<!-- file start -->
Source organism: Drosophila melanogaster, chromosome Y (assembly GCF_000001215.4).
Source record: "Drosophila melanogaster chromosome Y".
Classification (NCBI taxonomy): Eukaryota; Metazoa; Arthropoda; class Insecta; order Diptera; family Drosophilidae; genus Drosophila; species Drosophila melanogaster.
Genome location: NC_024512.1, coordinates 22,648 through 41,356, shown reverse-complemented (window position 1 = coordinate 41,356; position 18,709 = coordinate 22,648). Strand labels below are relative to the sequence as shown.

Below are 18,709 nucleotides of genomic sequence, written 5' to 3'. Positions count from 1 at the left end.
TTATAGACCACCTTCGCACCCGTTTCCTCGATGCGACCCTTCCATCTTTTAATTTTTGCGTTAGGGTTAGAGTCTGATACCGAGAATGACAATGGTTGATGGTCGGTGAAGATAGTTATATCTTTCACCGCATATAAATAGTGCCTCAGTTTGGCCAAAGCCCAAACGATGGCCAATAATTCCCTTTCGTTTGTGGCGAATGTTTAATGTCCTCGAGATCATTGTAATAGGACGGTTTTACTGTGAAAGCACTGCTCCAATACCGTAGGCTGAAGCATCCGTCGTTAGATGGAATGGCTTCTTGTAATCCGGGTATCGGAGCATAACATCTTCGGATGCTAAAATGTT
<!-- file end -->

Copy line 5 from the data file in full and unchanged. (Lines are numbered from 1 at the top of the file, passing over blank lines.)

Below are 18,709 nucleotides of genomic sequence, written 5' to 3'. Positions count from 1 at the left end.